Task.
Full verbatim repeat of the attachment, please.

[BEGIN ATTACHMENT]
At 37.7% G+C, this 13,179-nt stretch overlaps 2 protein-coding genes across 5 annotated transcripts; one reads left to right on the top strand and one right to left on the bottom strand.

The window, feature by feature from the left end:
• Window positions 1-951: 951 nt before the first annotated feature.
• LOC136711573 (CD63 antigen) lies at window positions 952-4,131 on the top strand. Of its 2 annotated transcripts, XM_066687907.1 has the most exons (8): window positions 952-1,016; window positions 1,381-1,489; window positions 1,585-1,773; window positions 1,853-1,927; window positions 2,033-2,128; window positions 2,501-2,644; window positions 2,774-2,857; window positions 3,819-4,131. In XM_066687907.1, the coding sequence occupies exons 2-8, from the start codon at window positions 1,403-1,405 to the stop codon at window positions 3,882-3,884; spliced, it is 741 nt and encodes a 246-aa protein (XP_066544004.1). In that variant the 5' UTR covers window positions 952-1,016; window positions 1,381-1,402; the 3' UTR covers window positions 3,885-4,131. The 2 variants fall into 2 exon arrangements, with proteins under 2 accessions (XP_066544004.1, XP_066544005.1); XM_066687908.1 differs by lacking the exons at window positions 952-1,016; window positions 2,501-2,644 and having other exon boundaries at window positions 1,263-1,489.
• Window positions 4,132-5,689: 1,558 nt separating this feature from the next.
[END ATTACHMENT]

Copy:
At 37.7% G+C, this 13,179-nt stretch overlaps 2 protein-coding genes across 5 annotated transcripts; one reads left to right on the top strand and one right to left on the bottom strand.

The window, feature by feature from the left end:
• Window positions 1-951: 951 nt before the first annotated feature.
• LOC136711573 (CD63 antigen) lies at window positions 952-4,131 on the top strand. Of its 2 annotated transcripts, XM_066687907.1 has the most exons (8): window positions 952-1,016; window positions 1,381-1,489; window positions 1,585-1,773; window positions 1,853-1,927; window positions 2,033-2,128; window positions 2,501-2,644; window positions 2,774-2,857; window positions 3,819-4,131. In XM_066687907.1, the coding sequence occupies exons 2-8, from the start codon at window positions 1,403-1,405 to the stop codon at window positions 3,882-3,884; spliced, it is 741 nt and encodes a 246-aa protein (XP_066544004.1). In that variant the 5' UTR covers window positions 952-1,016; window positions 1,381-1,402; the 3' UTR covers window positions 3,885-4,131. The 2 variants fall into 2 exon arrangements, with proteins under 2 accessions (XP_066544004.1, XP_066544005.1); XM_066687908.1 differs by lacking the exons at window positions 952-1,016; window positions 2,501-2,644 and having other exon boundaries at window positions 1,263-1,489.
• Window positions 4,132-5,689: 1,558 nt separating this feature from the next.